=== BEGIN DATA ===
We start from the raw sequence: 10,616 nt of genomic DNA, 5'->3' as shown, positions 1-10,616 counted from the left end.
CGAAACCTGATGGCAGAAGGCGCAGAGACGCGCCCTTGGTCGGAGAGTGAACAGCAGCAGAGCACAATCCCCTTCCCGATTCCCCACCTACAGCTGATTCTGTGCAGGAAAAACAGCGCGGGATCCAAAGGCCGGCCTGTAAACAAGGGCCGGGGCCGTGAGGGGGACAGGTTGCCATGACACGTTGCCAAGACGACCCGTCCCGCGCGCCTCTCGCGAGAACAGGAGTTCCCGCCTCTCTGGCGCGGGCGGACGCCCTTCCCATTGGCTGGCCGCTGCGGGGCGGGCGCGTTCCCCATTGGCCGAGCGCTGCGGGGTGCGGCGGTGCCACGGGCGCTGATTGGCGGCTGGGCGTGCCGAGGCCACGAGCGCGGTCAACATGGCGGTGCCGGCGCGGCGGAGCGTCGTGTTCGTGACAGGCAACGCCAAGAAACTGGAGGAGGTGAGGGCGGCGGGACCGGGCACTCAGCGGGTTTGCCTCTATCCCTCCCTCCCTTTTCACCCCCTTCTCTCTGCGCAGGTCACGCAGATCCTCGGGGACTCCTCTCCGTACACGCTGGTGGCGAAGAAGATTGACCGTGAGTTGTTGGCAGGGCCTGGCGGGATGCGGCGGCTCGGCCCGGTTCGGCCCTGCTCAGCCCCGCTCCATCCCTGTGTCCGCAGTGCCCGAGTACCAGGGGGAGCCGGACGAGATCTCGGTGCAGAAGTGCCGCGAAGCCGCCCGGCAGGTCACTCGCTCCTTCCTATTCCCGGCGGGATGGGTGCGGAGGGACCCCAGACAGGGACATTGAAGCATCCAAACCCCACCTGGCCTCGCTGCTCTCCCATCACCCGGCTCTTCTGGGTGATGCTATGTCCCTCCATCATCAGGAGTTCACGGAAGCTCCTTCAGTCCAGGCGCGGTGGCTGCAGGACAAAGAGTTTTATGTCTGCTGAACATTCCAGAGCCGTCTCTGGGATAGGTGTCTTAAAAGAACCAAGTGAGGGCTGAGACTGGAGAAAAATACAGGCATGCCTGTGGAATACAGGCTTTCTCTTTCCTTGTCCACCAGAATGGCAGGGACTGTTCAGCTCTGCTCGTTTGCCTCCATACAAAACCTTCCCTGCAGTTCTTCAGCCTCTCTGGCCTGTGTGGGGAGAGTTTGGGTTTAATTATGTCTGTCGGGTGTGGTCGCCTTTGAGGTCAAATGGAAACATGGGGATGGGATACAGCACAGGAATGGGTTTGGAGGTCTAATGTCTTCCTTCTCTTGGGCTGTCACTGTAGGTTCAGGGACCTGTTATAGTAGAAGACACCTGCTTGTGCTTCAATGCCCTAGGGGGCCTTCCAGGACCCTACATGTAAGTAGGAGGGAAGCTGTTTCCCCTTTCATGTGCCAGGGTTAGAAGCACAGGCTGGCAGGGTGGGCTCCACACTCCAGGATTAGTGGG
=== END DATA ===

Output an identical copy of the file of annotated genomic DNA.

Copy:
We start from the raw sequence: 10,616 nt of genomic DNA, 5'->3' as shown, positions 1-10,616 counted from the left end.
CGAAACCTGATGGCAGAAGGCGCAGAGACGCGCCCTTGGTCGGAGAGTGAACAGCAGCAGAGCACAATCCCCTTCCCGATTCCCCACCTACAGCTGATTCTGTGCAGGAAAAACAGCGCGGGATCCAAAGGCCGGCCTGTAAACAAGGGCCGGGGCCGTGAGGGGGACAGGTTGCCATGACACGTTGCCAAGACGACCCGTCCCGCGCGCCTCTCGCGAGAACAGGAGTTCCCGCCTCTCTGGCGCGGGCGGACGCCCTTCCCATTGGCTGGCCGCTGCGGGGCGGGCGCGTTCCCCATTGGCCGAGCGCTGCGGGGTGCGGCGGTGCCACGGGCGCTGATTGGCGGCTGGGCGTGCCGAGGCCACGAGCGCGGTCAACATGGCGGTGCCGGCGCGGCGGAGCGTCGTGTTCGTGACAGGCAACGCCAAGAAACTGGAGGAGGTGAGGGCGGCGGGACCGGGCACTCAGCGGGTTTGCCTCTATCCCTCCCTCCCTTTTCACCCCCTTCTCTCTGCGCAGGTCACGCAGATCCTCGGGGACTCCTCTCCGTACACGCTGGTGGCGAAGAAGATTGACCGTGAGTTGTTGGCAGGGCCTGGCGGGATGCGGCGGCTCGGCCCGGTTCGGCCCTGCTCAGCCCCGCTCCATCCCTGTGTCCGCAGTGCCCGAGTACCAGGGGGAGCCGGACGAGATCTCGGTGCAGAAGTGCCGCGAAGCCGCCCGGCAGGTCACTCGCTCCTTCCTATTCCCGGCGGGATGGGTGCGGAGGGACCCCAGACAGGGACATTGAAGCATCCAAACCCCACCTGGCCTCGCTGCTCTCCCATCACCCGGCTCTTCTGGGTGATGCTATGTCCCTCCATCATCAGGAGTTCACGGAAGCTCCTTCAGTCCAGGCGCGGTGGCTGCAGGACAAAGAGTTTTATGTCTGCTGAACATTCCAGAGCCGTCTCTGGGATAGGTGTCTTAAAAGAACCAAGTGAGGGCTGAGACTGGAGAAAAATACAGGCATGCCTGTGGAATACAGGCTTTCTCTTTCCTTGTCCACCAGAATGGCAGGGACTGTTCAGCTCTGCTCGTTTGCCTCCATACAAAACCTTCCCTGCAGTTCTTCAGCCTCTCTGGCCTGTGTGGGGAGAGTTTGGGTTTAATTATGTCTGTCGGGTGTGGTCGCCTTTGAGGTCAAATGGAAACATGGGGATGGGATACAGCACAGGAATGGGTTTGGAGGTCTAATGTCTTCCTTCTCTTGGGCTGTCACTGTAGGTTCAGGGACCTGTTATAGTAGAAGACACCTGCTTGTGCTTCAATGCCCTAGGGGGCCTTCCAGGACCCTACATGTAAGTAGGAGGGAAGCTGTTTCCCCTTTCATGTGCCAGGGTTAGAAGCACAGGCTGGCAGGGTGGGCTCCACACTCCAGGATTAGTGGG